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Friday, 1 November 2013

Operation Barbarossa: The Complete Organisational and Statistical Analysis, and Military Simulation, Vol. IIA

Operation Barbarossa: The Complete Organisational and Statistical Analysis, and Military Simulation, Vol. IIA

Operation Barbarossa: Volume IIA concerns the Wehrmacht. All the significant German weapon systems and combat squads used in the campaign are analysed using the quantitative methodology detailed in Volume I, along with the contextual history.

An assessment of each weapon system's inherent 'combat power' is provided, as well as attributes such as the relative anti-tank, anti-personnel and anti-aircraft values. Volume Iia then focuses on the detailed Kriegstarkenachweisungen (KstN, or Toe) for German land units (including those in the West), as well as the unit's actual organisation and equipment.

All significant units in the German Army (Heer), Waffen Ss, Luftwaffe and security forces are included; ranging from the largest panzer divisions, down to small anti-aircraft companies, military-police units, Landesschutzen battalions, and rail-road and construction companies.

In all cases the data is presented in detailed tables, using the weapon systems and combat squads previously analysed.

Sunday, 20 October 2013

The Siege of Eshowe

The Siege of Eshowe

22 January 1879 3 April 1879 Eshowe was a mission station, abandoned some months before, but now selected for an entrenched post, in preference to more open and commanding ground to the north, in consequence of the necessity of utilising the buildings for the storage of supplies. The station consisted of a dwelling house, school, and workshop, with store rooms three buildings of sun dried brick, thatched there was also a small church, made of the same materials, but with a corrugated iron roof and a stream of good water ran close by the station. Here the column encamped, and preparations for clearing the ground and establishing a fortified post for a garrison of 400 men were made.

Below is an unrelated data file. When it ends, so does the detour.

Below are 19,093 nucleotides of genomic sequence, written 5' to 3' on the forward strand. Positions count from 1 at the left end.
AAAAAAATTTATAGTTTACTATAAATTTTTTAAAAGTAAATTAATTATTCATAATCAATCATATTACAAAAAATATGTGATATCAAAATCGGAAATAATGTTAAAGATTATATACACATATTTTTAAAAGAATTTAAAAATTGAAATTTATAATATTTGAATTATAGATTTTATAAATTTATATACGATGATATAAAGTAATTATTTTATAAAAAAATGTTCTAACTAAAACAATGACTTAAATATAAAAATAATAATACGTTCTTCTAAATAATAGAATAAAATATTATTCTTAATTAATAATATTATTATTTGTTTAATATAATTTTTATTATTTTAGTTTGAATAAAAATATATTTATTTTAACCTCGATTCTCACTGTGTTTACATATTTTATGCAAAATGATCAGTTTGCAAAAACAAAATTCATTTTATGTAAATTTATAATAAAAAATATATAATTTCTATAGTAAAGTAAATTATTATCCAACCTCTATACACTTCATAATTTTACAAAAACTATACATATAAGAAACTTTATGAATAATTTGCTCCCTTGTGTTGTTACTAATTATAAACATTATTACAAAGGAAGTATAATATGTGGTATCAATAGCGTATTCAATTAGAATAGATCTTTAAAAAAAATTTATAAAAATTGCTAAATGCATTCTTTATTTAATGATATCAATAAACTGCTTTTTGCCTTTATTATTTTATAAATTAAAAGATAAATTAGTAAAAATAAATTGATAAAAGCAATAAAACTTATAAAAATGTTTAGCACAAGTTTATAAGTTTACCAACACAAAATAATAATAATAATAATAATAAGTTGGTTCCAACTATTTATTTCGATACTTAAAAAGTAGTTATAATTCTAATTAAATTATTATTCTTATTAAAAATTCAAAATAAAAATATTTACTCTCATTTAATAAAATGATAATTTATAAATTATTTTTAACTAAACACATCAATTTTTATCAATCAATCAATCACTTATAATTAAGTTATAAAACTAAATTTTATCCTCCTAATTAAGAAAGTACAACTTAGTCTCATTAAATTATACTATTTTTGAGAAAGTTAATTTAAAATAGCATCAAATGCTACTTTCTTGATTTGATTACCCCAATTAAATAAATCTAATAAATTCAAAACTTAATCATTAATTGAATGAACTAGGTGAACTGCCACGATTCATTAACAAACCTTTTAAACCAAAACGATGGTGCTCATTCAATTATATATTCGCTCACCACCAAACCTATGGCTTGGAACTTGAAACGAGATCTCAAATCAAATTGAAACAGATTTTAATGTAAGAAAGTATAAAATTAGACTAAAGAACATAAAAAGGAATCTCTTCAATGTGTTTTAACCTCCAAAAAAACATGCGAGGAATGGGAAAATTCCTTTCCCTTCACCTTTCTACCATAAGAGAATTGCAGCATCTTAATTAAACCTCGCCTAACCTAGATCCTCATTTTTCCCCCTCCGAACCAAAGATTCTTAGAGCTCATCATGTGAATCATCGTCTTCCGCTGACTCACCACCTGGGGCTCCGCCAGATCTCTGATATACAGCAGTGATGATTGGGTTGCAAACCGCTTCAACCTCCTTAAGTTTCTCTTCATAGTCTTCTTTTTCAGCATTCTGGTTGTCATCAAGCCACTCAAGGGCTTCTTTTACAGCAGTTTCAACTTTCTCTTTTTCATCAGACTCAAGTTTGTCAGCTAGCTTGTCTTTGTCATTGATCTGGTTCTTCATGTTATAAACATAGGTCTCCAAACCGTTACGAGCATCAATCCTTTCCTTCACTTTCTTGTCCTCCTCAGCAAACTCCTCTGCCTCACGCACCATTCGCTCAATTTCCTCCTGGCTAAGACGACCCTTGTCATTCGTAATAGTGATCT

Two companies of Buffs, two companies Native Contingent, and some mounted men, were sent back to reinforce Lieutenant Colonel Ely, 99th Regiment, who, with three companies of his regiment, was on the march to Eshowe with a convoy of sixty wagons. 

On the 25th, Major Coates was sent down to the Tugela with a strong escort and forty eight empty wagons, for a further supply of stores and next day a runner arrived with news that a disaster had occurred on the 22nd. On the 28th a telegram was received from Lord Chelmsford, hinting at disaster that he had been compelled to retire to the frontier that former instructions were cancelled, and Colonel Pearson was to hold Eshowe or withdraw to the Tugela, also that he must be prepared to bear the brunt of an attack from the whole Zulu army. 

Colonel Pearson at once assembled his staff and commanding officers, when it was finally decided to hold the post, sending back to the Tugela the mounted troops and Native Contingent. These marched, unencumbered with baggage, and reached the Tugela in ten hours a contrast with the upward march. The various buildings were loopholed, and the church prepared for use as a hospital, all tents struck, and the entrenchments supplemented by an inner line of wagons, In the evening Colonel Elys convoy arrived safely.